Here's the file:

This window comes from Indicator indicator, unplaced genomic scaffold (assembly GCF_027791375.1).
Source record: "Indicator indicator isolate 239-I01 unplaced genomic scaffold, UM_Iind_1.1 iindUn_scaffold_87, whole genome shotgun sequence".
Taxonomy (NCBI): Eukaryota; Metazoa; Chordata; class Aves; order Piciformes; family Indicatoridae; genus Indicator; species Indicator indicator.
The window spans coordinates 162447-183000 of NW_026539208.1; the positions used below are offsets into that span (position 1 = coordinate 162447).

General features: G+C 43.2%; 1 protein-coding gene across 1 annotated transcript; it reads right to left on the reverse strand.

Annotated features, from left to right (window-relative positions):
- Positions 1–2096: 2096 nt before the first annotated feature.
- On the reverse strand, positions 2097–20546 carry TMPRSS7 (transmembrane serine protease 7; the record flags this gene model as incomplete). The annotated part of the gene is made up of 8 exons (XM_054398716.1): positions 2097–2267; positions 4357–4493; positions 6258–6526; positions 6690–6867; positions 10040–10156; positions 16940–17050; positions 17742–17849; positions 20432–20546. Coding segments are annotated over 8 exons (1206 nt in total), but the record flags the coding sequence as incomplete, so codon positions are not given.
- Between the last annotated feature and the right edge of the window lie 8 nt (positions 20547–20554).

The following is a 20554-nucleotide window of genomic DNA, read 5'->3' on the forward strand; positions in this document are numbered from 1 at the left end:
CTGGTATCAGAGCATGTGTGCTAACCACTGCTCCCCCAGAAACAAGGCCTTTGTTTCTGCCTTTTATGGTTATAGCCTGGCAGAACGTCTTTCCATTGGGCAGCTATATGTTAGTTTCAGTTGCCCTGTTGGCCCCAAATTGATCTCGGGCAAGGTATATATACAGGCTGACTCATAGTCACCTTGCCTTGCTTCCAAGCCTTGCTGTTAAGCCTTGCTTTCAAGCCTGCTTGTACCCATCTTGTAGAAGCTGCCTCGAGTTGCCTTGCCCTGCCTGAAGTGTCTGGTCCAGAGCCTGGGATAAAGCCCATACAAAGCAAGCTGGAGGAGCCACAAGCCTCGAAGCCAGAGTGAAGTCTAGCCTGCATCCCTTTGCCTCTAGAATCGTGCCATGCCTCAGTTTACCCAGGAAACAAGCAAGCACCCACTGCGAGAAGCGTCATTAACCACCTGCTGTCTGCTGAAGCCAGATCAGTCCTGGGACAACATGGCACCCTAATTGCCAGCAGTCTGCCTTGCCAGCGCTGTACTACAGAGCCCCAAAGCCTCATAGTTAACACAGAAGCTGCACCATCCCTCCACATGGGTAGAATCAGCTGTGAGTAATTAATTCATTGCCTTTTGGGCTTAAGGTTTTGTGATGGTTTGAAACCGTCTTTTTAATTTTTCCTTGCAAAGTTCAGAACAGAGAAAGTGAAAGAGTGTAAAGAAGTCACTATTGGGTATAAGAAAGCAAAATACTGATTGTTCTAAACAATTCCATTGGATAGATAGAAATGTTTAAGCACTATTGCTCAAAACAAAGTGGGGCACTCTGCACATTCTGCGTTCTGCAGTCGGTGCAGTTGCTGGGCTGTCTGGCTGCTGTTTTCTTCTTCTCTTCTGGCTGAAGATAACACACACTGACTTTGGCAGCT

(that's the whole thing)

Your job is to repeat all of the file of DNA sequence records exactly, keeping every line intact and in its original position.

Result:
This window comes from Indicator indicator, unplaced genomic scaffold (assembly GCF_027791375.1).
Source record: "Indicator indicator isolate 239-I01 unplaced genomic scaffold, UM_Iind_1.1 iindUn_scaffold_87, whole genome shotgun sequence".
Taxonomy (NCBI): Eukaryota; Metazoa; Chordata; class Aves; order Piciformes; family Indicatoridae; genus Indicator; species Indicator indicator.
The window spans coordinates 162447-183000 of NW_026539208.1; the positions used below are offsets into that span (position 1 = coordinate 162447).

General features: G+C 43.2%; 1 protein-coding gene across 1 annotated transcript; it reads right to left on the reverse strand.

Annotated features, from left to right (window-relative positions):
- Positions 1–2096: 2096 nt before the first annotated feature.
- On the reverse strand, positions 2097–20546 carry TMPRSS7 (transmembrane serine protease 7; the record flags this gene model as incomplete). The annotated part of the gene is made up of 8 exons (XM_054398716.1): positions 2097–2267; positions 4357–4493; positions 6258–6526; positions 6690–6867; positions 10040–10156; positions 16940–17050; positions 17742–17849; positions 20432–20546. Coding segments are annotated over 8 exons (1206 nt in total), but the record flags the coding sequence as incomplete, so codon positions are not given.
- Between the last annotated feature and the right edge of the window lie 8 nt (positions 20547–20554).

The following is a 20554-nucleotide window of genomic DNA, read 5'->3' on the forward strand; positions in this document are numbered from 1 at the left end:
CTGGTATCAGAGCATGTGTGCTAACCACTGCTCCCCCAGAAACAAGGCCTTTGTTTCTGCCTTTTATGGTTATAGCCTGGCAGAACGTCTTTCCATTGGGCAGCTATATGTTAGTTTCAGTTGCCCTGTTGGCCCCAAATTGATCTCGGGCAAGGTATATATACAGGCTGACTCATAGTCACCTTGCCTTGCTTCCAAGCCTTGCTGTTAAGCCTTGCTTTCAAGCCTGCTTGTACCCATCTTGTAGAAGCTGCCTCGAGTTGCCTTGCCCTGCCTGAAGTGTCTGGTCCAGAGCCTGGGATAAAGCCCATACAAAGCAAGCTGGAGGAGCCACAAGCCTCGAAGCCAGAGTGAAGTCTAGCCTGCATCCCTTTGCCTCTAGAATCGTGCCATGCCTCAGTTTACCCAGGAAACAAGCAAGCACCCACTGCGAGAAGCGTCATTAACCACCTGCTGTCTGCTGAAGCCAGATCAGTCCTGGGACAACATGGCACCCTAATTGCCAGCAGTCTGCCTTGCCAGCGCTGTACTACAGAGCCCCAAAGCCTCATAGTTAACACAGAAGCTGCACCATCCCTCCACATGGGTAGAATCAGCTGTGAGTAATTAATTCATTGCCTTTTGGGCTTAAGGTTTTGTGATGGTTTGAAACCGTCTTTTTAATTTTTCCTTGCAAAGTTCAGAACAGAGAAAGTGAAAGAGTGTAAAGAAGTCACTATTGGGTATAAGAAAGCAAAATACTGATTGTTCTAAACAATTCCATTGGATAGATAGAAATGTTTAAGCACTATTGCTCAAAACAAAGTGGGGCACTCTGCACATTCTGCGTTCTGCAGTCGGTGCAGTTGCTGGGCTGTCTGGCTGCTGTTTTCTTCTTCTCTTCTGGCTGAAGATAACACACACTGACTTTGGCAGCT